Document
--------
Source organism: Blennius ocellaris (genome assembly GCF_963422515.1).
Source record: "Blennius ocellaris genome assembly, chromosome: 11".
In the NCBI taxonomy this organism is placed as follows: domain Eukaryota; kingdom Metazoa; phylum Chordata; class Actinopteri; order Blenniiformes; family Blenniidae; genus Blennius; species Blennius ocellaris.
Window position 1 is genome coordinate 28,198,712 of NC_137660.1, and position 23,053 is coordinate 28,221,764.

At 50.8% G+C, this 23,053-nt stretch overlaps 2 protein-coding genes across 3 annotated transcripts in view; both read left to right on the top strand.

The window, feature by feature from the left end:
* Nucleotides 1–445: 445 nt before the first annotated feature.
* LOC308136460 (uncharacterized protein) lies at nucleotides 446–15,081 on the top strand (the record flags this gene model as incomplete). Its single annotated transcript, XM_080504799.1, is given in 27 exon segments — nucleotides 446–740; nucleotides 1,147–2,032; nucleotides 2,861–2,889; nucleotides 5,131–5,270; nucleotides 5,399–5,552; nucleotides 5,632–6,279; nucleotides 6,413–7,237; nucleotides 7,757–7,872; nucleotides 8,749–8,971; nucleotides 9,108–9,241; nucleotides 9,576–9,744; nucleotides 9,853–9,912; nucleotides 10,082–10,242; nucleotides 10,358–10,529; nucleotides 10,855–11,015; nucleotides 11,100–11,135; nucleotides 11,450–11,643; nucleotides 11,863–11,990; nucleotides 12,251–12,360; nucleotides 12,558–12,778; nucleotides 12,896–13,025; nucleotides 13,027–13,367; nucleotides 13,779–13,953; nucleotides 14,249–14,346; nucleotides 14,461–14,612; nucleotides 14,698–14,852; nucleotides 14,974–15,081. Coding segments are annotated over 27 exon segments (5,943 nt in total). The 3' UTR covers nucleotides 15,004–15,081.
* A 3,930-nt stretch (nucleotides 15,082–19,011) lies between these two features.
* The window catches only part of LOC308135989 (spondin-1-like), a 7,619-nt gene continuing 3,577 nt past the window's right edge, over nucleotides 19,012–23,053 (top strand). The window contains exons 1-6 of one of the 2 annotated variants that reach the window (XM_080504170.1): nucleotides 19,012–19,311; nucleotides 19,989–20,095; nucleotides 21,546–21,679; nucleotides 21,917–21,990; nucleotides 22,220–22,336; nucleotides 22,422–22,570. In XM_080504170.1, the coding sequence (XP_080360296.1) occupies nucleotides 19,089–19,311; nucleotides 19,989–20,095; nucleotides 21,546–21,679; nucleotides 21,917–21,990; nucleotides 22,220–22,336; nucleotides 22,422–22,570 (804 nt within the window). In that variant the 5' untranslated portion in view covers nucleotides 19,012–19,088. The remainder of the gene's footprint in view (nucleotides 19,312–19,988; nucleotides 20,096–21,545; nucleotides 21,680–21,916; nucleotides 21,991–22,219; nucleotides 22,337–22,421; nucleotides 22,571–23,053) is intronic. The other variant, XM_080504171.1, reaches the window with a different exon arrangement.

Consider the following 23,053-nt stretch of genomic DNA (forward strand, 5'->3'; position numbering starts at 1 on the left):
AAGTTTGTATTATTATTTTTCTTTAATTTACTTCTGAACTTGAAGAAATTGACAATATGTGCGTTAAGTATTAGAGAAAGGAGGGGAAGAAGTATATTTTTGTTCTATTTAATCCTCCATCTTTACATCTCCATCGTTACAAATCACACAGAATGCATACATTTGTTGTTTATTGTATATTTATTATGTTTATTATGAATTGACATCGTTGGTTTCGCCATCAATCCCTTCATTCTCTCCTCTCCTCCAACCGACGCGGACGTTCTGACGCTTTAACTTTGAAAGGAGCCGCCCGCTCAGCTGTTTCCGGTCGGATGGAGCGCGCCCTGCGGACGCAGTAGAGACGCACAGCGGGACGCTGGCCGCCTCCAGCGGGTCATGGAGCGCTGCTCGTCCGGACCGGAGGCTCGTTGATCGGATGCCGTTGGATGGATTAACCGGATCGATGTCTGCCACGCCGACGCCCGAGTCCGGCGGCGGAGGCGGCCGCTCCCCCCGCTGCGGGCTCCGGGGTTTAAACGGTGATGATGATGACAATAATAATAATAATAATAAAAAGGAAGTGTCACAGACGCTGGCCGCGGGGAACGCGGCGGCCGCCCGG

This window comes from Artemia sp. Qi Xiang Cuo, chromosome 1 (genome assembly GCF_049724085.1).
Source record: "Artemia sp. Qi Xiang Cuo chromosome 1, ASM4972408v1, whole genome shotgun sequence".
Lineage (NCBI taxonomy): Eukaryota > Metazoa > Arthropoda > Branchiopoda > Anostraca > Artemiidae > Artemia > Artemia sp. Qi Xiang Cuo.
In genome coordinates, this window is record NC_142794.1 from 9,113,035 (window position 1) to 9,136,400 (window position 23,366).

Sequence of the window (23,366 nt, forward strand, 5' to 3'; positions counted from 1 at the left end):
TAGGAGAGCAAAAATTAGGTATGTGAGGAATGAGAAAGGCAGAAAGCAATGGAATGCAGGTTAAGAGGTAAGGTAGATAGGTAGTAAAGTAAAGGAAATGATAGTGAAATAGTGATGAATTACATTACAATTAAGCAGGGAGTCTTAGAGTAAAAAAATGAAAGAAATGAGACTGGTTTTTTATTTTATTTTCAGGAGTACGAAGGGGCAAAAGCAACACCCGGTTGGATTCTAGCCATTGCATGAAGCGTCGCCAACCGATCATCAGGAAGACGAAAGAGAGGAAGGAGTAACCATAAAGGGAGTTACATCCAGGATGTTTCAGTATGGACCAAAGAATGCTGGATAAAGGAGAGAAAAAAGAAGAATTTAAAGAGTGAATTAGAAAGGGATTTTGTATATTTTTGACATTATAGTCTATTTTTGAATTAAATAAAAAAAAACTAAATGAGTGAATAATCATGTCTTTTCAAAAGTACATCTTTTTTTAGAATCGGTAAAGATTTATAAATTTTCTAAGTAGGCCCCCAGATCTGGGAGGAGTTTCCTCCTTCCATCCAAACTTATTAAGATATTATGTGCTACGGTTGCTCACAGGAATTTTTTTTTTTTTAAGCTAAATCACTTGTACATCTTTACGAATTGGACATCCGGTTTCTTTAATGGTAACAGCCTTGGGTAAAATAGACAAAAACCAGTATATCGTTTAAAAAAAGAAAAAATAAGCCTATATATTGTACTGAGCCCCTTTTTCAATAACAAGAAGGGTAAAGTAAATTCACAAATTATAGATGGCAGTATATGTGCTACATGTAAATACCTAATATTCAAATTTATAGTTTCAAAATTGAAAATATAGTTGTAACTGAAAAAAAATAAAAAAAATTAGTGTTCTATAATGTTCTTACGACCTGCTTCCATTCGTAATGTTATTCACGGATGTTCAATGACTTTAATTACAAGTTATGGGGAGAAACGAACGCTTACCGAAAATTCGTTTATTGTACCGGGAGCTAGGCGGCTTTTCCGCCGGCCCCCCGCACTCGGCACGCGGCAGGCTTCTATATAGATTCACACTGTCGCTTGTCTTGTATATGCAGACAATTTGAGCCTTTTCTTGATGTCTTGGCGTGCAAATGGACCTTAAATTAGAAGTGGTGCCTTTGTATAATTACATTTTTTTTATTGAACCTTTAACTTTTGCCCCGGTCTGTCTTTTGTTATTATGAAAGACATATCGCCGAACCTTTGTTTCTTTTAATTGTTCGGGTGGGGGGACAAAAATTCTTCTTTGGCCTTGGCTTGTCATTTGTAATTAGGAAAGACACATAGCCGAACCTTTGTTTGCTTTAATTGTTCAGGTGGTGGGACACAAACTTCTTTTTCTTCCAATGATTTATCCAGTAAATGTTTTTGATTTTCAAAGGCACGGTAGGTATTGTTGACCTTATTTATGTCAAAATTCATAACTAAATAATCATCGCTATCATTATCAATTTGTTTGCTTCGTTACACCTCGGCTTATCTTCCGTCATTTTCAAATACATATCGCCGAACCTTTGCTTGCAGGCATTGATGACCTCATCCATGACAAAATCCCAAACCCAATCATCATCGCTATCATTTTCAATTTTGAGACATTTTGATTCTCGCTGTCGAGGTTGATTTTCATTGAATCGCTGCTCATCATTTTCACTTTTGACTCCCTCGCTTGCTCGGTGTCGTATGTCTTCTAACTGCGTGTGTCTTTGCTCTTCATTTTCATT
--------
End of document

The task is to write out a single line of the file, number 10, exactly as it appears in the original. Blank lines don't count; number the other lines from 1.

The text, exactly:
* The window catches only part of LOC308135989 (spondin-1-like), a 7,619-nt gene continuing 3,577 nt past the window's right edge, over nucleotides 19,012–23,053 (top strand). The window contains exons 1-6 of one of the 2 annotated variants that reach the window (XM_080504170.1): nucleotides 19,012–19,311; nucleotides 19,989–20,095; nucleotides 21,546–21,679; nucleotides 21,917–21,990; nucleotides 22,220–22,336; nucleotides 22,422–22,570. In XM_080504170.1, the coding sequence (XP_080360296.1) occupies nucleotides 19,089–19,311; nucleotides 19,989–20,095; nucleotides 21,546–21,679; nucleotides 21,917–21,990; nucleotides 22,220–22,336; nucleotides 22,422–22,570 (804 nt within the window). In that variant the 5' untranslated portion in view covers nucleotides 19,012–19,088. The remainder of the gene's footprint in view (nucleotides 19,312–19,988; nucleotides 20,096–21,545; nucleotides 21,680–21,916; nucleotides 21,991–22,219; nucleotides 22,337–22,421; nucleotides 22,571–23,053) is intronic. The other variant, XM_080504171.1, reaches the window with a different exon arrangement.